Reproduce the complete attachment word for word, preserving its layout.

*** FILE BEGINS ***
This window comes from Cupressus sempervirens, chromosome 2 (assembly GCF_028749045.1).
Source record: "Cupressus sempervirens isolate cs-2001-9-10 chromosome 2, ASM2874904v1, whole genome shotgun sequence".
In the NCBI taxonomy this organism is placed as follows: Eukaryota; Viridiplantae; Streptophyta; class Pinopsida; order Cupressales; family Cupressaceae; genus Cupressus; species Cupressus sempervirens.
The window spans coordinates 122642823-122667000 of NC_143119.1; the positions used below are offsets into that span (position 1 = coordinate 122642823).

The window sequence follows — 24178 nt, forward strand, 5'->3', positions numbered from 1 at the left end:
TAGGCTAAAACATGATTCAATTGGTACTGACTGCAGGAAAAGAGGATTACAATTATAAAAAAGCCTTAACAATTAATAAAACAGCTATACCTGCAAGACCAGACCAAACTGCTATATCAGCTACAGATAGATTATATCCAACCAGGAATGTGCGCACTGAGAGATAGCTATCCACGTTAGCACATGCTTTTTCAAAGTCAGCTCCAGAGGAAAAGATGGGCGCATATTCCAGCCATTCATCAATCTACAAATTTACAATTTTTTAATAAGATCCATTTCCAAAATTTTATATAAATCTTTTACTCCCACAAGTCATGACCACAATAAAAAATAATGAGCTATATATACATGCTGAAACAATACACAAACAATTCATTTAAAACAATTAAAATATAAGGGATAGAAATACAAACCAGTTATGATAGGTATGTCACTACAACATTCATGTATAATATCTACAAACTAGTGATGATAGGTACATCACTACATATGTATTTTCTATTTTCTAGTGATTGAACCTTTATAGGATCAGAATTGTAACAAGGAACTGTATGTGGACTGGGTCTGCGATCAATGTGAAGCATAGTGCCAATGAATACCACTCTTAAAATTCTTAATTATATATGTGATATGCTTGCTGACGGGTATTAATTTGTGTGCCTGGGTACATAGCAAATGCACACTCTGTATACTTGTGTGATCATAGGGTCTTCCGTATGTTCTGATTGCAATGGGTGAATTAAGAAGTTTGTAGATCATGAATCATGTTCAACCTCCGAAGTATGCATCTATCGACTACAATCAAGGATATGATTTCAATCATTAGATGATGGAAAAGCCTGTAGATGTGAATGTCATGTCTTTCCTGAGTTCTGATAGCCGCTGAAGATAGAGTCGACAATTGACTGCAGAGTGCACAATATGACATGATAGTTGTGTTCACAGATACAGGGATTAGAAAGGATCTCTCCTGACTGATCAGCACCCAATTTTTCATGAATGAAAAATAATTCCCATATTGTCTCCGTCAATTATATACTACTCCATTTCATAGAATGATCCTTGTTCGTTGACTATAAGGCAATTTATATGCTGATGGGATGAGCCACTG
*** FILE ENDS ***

This window comes from Cupressus sempervirens, chromosome 2 (assembly GCF_028749045.1).
Source record: "Cupressus sempervirens isolate cs-2001-9-10 chromosome 2, ASM2874904v1, whole genome shotgun sequence".
In the NCBI taxonomy this organism is placed as follows: Eukaryota; Viridiplantae; Streptophyta; class Pinopsida; order Cupressales; family Cupressaceae; genus Cupressus; species Cupressus sempervirens.
The window spans coordinates 122642823-122667000 of NC_143119.1; the positions used below are offsets into that span (position 1 = coordinate 122642823).

The window sequence follows — 24178 nt, forward strand, 5'->3', positions numbered from 1 at the left end:
TAGGCTAAAACATGATTCAATTGGTACTGACTGCAGGAAAAGAGGATTACAATTATAAAAAAGCCTTAACAATTAATAAAACAGCTATACCTGCAAGACCAGACCAAACTGCTATATCAGCTACAGATAGATTATATCCAACCAGGAATGTGCGCACTGAGAGATAGCTATCCACGTTAGCACATGCTTTTTCAAAGTCAGCTCCAGAGGAAAAGATGGGCGCATATTCCAGCCATTCATCAATCTACAAATTTACAATTTTTTAATAAGATCCATTTCCAAAATTTTATATAAATCTTTTACTCCCACAAGTCATGACCACAATAAAAAATAATGAGCTATATATACATGCTGAAACAATACACAAACAATTCATTTAAAACAATTAAAATATAAGGGATAGAAATACAAACCAGTTATGATAGGTATGTCACTACAACATTCATGTATAATATCTACAAACTAGTGATGATAGGTACATCACTACATATGTATTTTCTATTTTCTAGTGATTGAACCTTTATAGGATCAGAATTGTAACAAGGAACTGTATGTGGACTGGGTCTGCGATCAATGTGAAGCATAGTGCCAATGAATACCACTCTTAAAATTCTTAATTATATATGTGATATGCTTGCTGACGGGTATTAATTTGTGTGCCTGGGTACATAGCAAATGCACACTCTGTATACTTGTGTGATCATAGGGTCTTCCGTATGTTCTGATTGCAATGGGTGAATTAAGAAGTTTGTAGATCATGAATCATGTTCAACCTCCGAAGTATGCATCTATCGACTACAATCAAGGATATGATTTCAATCATTAGATGATGGAAAAGCCTGTAGATGTGAATGTCATGTCTTTCCTGAGTTCTGATAGCCGCTGAAGATAGAGTCGACAATTGACTGCAGAGTGCACAATATGACATGATAGTTGTGTTCACAGATACAGGGATTAGAAAGGATCTCTCCTGACTGATCAGCACCCAATTTTTCATGAATGAAAAATAATTCCCATATTGTCTCCGTCAATTATATACTACTCCATTTCATAGAATGATCCTTGTTCGTTGACTATAAGGCAATTTATATGCTGATGGGATGAGCCACTG